> The minhag is for pregnant women not to go anyway.  

And in some communities the minhag is that women don't attend funerals
altogether, although this doesn't apply to visiting a beis kevoros

Also, my son-in-law, who is a Kohen, told me that his mother visits her
parents' kevoros.

Stephen Phillips.


From: Ariel Cohen <robin@...>
Date: Wed, 16 Oct 2002 12:40:11 +0100
Subject: L'cha Dodi and Kale Adon

Alan Friedenberg asks:

>Why do some shules sing L'cha Dodi and Kale Adon, while others repeat
>the verses after the chazon sings/chants them?  Is there something in
>Halacha about this, or is it mearly preference and/or minhag?

I cannot tell you where the minhag originates but, with regard to
switching from the latter to the former minhag, Rav Soloveitchik is
quoted by Rav Shechter in Nefesh Ha'Rav (p162) as advising against
it. The reason the Rav gives is that, when Aanim Zemiros (or Kel Odon)
are sung line by line line by the Chazon and repeated by the
congregation, it has the status of a Dovor ShebiKedushoh (and one should
stand?) whereas, when sung by the whole congregation from beginning to
end, this status is lost.

Rav Shechter notes that in his opinion, this would not apply to Lecho
Dodi as there is never any application of a Dovor ShebiKedushoh status
to Lecho Dodi. This is because a Dovor ShebiKedushoh must also be
'praising Hashem'.

Rav Shechter also adds that the Rav seems to have sourced this point
(that a DSbK must be said line by line) from Reb Chayyim with regard to
the Shirah (see the sefer 'Shai LeTorah; Beshalach).

Ariel Cohen


From: Perry Zamek <jerusalem@...>
Date: Mon, 14 Oct 2002 11:09:38 +0200
Subject: Marit Eiyin

In mail-jewish Vol. 37 #36, Rachel Swirsky wrote:
>My husband learned from Rabbi Jacobi here in Toronto that there are most
>certainly things that are not allowed on Shabbat because of Marat Eiyen.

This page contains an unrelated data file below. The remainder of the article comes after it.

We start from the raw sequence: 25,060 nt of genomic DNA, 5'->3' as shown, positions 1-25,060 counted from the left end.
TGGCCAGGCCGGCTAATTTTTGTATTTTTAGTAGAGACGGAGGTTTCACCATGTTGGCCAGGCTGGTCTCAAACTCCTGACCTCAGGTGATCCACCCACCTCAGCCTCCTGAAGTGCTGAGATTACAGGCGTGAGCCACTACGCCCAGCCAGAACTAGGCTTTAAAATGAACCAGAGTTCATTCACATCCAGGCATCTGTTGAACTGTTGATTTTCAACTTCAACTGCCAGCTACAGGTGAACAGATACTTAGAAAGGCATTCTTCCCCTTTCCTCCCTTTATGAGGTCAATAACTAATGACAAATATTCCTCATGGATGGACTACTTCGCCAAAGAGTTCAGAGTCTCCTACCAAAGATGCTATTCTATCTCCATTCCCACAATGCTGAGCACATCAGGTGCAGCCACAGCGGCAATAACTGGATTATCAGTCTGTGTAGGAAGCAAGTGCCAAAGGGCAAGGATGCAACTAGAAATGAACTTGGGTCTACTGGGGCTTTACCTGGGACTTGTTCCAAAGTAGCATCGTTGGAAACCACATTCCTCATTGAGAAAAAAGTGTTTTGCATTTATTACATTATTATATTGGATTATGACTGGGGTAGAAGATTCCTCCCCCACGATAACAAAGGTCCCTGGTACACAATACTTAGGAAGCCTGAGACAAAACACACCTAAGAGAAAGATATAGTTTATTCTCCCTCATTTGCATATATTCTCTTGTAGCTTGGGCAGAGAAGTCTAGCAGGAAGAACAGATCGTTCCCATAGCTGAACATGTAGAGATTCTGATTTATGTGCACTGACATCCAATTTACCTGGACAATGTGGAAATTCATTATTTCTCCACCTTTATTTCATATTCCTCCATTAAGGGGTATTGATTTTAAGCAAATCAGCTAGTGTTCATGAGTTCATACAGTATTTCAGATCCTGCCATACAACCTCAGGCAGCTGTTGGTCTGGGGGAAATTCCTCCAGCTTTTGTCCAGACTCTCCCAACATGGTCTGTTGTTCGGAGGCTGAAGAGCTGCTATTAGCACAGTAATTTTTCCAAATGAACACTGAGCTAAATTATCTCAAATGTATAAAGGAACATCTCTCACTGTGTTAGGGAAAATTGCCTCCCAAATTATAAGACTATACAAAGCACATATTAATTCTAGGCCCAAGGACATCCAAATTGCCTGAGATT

>One very common example is that one may not leave clothes in the washing
>machine or dryer over Shabbat because someone might see it and think it
>was done on Shabbat.  This is a fairly strict level of Marat Eiyen as it
>is in ones own home and is (presumably) cut off over Shabbat (even the
>washing machine itself is generally closed and not likely to be opened
>over Shabbat... it is very likely that there is no way that anyone could
>know whether or not there was something in there.)  <snipped>

This framing of the issue of Marit Eiyin is rather difficult, because it
presupposes that the "beholder" will assume the worst possible

To take Rachel's example: I may not leave laundry in the dryer over
Shabbat, since someone who sees it there might assume that the laundry
was washed on Shabbat.

Why might that be the assumption? Is there not a specific requirement to
be "dan lekaf zechut" (judge towards the favorable side). In this case,
should the beholder not assume that the laundry was washed and dried
prior to Shabbat, and simply left there for any one of a number of
reasons? Doesn't "dan lekaf zechut" require us to assume, in the absence
of specific evidence to the contrary, that our fellow-Jew is not acting

Perhaps the issue of Marit Eiyin is more like the following: I may not
do X, so that the average (read, non-learned) Jew should not conclude
that Y (which is similar to X) is permitted. In the present example,
perhaps I may not remove laundry from an outdoor clothesline, because a